Tim Gallagher just sent me this fascinating 15th century image. Everything is realistic about it but possibly the head piece .The (female goshawk is appropriate, and one hound is an obvious) “Saiukoid”. That headpiece would be hell in coverts.
He was a mentor to than one of my friends at the University of Montana.
He grew up on a ranch in Eastern Oregon memorialized in his book, “Owning it All”. Then he became a professor for many years at the University of Montana, Missoula where he mentored more people in the west than anyone before or since, writers as diverse as Terry Tempest Williams, Rick Bass to Gary Nabhan, and Robert Michael Pyle.
I think it will be no insult to his memory to say he will be remembered best as a mentor and teacher. His writing was good, but his mentoring was unparalleled and is exemplified by the collection “The Last Best Place“.
Gary Nabhan wrote in “Twenty-Five Authors Pay Tribute to William Kittredge’s Passing.”
Bill Kittredge will remain among the giants of fiction and nonfiction writing in American West, up there with McCarthy, Hugo, Welch, Silko, McGuane, Austin, Ehrlich, Cather, and Harrison in our pantheon of poetic voices from rural America’s scrappy, roughed-up, and wildly imaginative towns and ranches. But anyone who conversed, traveled, ate, or drank with Bill no doubt remembers his unswerving warmth, hilarious humor, poignant commentaries, and deep commitment to make life in the boonies more memorable, compassionate, morally fierce, and ultimately, culturally richer. He gifted us a New Story for the West, one most of us are still trying to live up to, and in. In the last three decades of his life, he also took on the voice of a prophet and sage, as stunning in his place-based pronouncements as Wallace Stegner, Wendell Berry, Charles Wilkinson, Terry Williams, John Nichols, Annick Smith or Winona LaDuke. He made you feel deeply comfortable, but he also challenged us to think beyond the horizon of our own messy lives to forge a West that would be more inclusive, reflective, and refreshing. The twinkle in his merry eyes will never die, but will arch over us like a meteor of hope.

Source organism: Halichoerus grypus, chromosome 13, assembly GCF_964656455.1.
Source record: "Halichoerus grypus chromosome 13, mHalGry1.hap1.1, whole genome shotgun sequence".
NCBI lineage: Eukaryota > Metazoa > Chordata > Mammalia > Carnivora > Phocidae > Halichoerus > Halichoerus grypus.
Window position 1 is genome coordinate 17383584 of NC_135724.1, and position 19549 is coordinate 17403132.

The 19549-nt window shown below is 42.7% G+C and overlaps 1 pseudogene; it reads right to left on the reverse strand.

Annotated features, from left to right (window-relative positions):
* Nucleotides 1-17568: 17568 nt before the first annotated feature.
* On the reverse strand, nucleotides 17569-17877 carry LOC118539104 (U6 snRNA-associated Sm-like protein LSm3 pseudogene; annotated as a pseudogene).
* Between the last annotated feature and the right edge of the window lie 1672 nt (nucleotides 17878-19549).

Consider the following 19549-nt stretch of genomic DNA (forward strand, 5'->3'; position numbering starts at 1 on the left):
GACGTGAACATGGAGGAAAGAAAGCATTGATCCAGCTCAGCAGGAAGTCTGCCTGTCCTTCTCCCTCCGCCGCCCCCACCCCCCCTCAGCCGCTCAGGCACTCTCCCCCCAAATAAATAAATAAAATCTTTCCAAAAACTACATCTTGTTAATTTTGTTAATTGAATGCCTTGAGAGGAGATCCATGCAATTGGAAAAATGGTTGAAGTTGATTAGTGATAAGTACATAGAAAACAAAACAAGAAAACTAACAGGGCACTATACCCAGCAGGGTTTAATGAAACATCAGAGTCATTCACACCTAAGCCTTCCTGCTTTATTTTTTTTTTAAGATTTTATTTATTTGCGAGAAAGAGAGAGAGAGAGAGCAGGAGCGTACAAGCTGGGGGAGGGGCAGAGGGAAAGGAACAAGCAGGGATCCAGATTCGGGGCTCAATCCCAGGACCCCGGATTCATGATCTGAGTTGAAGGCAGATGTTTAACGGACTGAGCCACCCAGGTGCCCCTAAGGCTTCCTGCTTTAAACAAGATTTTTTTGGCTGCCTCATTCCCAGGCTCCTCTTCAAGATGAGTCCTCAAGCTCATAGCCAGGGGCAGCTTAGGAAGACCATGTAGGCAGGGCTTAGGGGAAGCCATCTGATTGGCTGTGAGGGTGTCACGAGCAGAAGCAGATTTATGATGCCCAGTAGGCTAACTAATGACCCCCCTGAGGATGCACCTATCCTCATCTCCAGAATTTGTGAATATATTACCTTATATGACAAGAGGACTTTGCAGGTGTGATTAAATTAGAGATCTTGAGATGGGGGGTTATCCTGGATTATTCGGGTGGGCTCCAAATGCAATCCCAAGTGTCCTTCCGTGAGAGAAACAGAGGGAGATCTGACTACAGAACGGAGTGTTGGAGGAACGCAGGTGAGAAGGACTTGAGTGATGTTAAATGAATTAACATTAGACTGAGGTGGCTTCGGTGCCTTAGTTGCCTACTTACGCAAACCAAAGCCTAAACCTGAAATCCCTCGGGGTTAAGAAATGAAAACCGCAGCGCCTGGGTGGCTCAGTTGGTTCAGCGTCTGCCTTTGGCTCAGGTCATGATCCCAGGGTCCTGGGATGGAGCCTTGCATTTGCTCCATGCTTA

I just received word that Joe Brown died; he was 90. I did not know him well, but I knew him and enjoyed him.
He was the often-unsung BEST of all the cowboy writers, certainly of the border writers. He could throw a rope and tell a story. He bought ranches on both sides of the Rio Grande – sometime in cash (gold coins!) He was down and out and sometimes got moving money. With the last, he once bought an airplane that he used to clip the radio mast off a whore house of a Madam, who had offended him, on the border.